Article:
Nelson applies an enterprise view to EPA’s systems strategy
A single, apt metaphor could help explain the success of Kim Nelson, CIO of the Environmental Protection Agency and recipient of GCN’s Civilian Executive of the Year award.
As the federal agency responsible for protecting ecosystems, Nelson says EPA has learned to think of itself as an ecosystem and to conduct IT strategy at an enterprise level. “It’s almost natural,” she says. “We manage an ecosystem.”
That philosophy has, since Nelson came on board in November 2001, helped keep EPA at the forefront of the federal government’s efforts to improve data sharing within and among agencies, simplify enterprise architectures and boost e-gov services to citizens.
EPA is the lead agency for E-Rulemaking, one of the Office of Management and Budget’s 25 Quicksilver projects, which is expected to provide a centralized portal for citizen input into rulemaking by 2005.
Another major initiative will consolidate 46 records-management systems on a single platform, beginning with a pilot next year. By the end of this year, EPA plans to unveil the Central Data Exchange, the entry point for the agency’s Environmental Information Exchange Network that will let states’ environmental agencies and others submit and access data.
Nelson, who serves as co-chair of the CIO Council’s Architecture and Infrastructure Committee, calls CDX, winner this year of a GCN agency award, one of her proudest achievements.
The project had its share of challenges. The vision for the network, first formulated five years ago, was to apply the then-ascendant e-commerce model to the federal government. But with the dot-com crash, private-sector development slowed on the registry needed to manage posting of data to the exchange.
“We had to do it all ourselves,” Nelson recalled, adding that poor interoperability among third-party Web services tools made the job harder. “When you’re on the leading edge, this is what happens.”
Now, 13 states already have nodes on the network and are employing Extensible Markup Language specifications supplied by EPA to post data. Despite the early problems, Nelson is extremely high on Web services’ potential.
“It will happen,” she said. “I think it has an incredible future.”
She cited the CDX air-quality portal, expected to go online for co-regulators by the end of this year, as a good example of effective integration of EPA’s enterprise architecture.
Nelson seems comfortable in describing her role as that of manager, not technologist. She has a bachelor’s degree in political science and secondary education from Pennsylvania’s Shippensburg University, and a master’s in public administration from the University of Pennsylvania.
She came to EPA from Pennsylvania’s Department of Environmental Protection, where she held several senior management positions, including CIO, in a 22-year career that spanned several state agencies.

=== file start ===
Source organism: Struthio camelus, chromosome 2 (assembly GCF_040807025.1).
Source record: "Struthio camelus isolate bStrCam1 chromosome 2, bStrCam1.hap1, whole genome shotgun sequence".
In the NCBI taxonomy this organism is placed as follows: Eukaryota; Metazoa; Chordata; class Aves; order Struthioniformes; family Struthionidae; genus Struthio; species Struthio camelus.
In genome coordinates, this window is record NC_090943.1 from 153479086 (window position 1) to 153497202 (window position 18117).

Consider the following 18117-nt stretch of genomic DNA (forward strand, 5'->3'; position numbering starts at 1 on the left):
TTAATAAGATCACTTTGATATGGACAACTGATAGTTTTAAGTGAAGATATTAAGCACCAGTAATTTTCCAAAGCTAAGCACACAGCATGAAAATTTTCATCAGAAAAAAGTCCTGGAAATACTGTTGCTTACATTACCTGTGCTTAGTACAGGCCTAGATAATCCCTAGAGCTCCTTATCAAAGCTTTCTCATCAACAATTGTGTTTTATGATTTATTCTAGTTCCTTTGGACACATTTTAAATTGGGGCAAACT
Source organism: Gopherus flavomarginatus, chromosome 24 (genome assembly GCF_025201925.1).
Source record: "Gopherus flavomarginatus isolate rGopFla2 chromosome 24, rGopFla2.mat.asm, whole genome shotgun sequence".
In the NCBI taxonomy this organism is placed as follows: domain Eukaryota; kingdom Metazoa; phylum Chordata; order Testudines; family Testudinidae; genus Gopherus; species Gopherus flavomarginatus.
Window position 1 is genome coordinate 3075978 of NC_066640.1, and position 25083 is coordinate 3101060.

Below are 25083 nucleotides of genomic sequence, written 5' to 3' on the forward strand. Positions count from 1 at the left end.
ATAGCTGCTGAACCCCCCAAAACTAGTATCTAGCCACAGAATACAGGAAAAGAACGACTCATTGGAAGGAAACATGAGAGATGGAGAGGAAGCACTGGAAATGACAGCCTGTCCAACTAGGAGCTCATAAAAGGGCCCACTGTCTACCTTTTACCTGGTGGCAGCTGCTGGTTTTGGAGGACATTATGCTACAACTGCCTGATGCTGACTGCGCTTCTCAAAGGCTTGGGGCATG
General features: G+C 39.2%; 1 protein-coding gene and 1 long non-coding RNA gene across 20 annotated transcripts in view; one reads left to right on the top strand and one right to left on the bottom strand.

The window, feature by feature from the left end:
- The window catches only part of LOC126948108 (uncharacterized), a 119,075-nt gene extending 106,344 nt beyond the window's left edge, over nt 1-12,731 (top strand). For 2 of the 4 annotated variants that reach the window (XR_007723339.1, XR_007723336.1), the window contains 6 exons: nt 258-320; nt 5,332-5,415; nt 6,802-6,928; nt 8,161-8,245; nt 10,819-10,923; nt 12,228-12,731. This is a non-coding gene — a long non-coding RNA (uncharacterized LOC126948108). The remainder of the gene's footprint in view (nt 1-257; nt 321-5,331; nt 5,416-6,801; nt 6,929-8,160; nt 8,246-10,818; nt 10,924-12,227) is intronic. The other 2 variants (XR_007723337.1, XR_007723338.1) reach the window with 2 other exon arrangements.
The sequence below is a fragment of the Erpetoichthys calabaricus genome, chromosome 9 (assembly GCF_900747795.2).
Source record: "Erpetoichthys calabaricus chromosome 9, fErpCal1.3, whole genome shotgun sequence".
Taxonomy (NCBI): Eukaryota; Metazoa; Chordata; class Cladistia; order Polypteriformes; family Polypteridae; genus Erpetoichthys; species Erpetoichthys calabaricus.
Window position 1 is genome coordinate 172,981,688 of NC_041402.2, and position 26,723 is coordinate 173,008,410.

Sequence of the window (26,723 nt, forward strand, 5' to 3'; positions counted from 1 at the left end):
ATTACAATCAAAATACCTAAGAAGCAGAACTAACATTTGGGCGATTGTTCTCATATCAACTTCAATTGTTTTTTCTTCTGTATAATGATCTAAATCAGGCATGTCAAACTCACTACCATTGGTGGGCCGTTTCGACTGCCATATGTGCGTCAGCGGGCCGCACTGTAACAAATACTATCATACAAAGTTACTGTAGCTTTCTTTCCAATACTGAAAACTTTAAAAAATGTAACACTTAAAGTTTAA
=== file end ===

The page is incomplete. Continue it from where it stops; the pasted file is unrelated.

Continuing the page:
“I think that what I was able to bring to EPA was, first and foremost, some credibility because I came from an organization that was very highly regarded,” she said.Early adopter
The agency was on the leading edge of IT even then. “We were the first state agency to fully integrate our data and put it on our Web site,” Nelson said, and she recalled working on early enterprise architectures as far back as the late 1980s.
She credits the similar mission of state environmental agencies, and her close working relationship back then with EPA, as good preparation for her federal career. “State government is not that different from federal government,” she said.
It helped, also, that she was the first political appointee to oversee EPA’s new Office of Environmental Information, which was created in the last year of the Clinton administration. “I was the first one with the clout to make some real decisions,” she says.
Nelson says the job of a CIO is to focus on the managerial and informational needs of the agency. “When it’s too narrowly defined as just an IT responsibility, it’s difficult or impossible to make the [kinds of] changes that were done here,” she said.
Thus, despite an armful of technically impressive projects, she is particularly proud of a less IT-intensive creation: the Draft Report on the Environment 2003, an assessment of what is and is not known about the health of the environment.
In three decades of existence, EPA hadn’t ever managed to produce such a report. Nelson sees it as illustrating the true job of a CIO, which is mostly a challenge of organizing existing data, identifying needed data and taking steps to gather it. “We find that we are unable to answer three-quarters of the questions the American public wants answers to,” Nelson admitted.
She is humble about taking credit for EPA’s record of IT leadership, saying the groundwork had already been laid for most of the accomplishments.
“There was a wealth of foundation work that had been done,” Nelson said. “I stand on some very tall shoulders. It was almost like being given the ball on the 2-yard line, and all I had to do was carry it to the end zone.”David Essex is a free-lance writer in Antrim, N.H.
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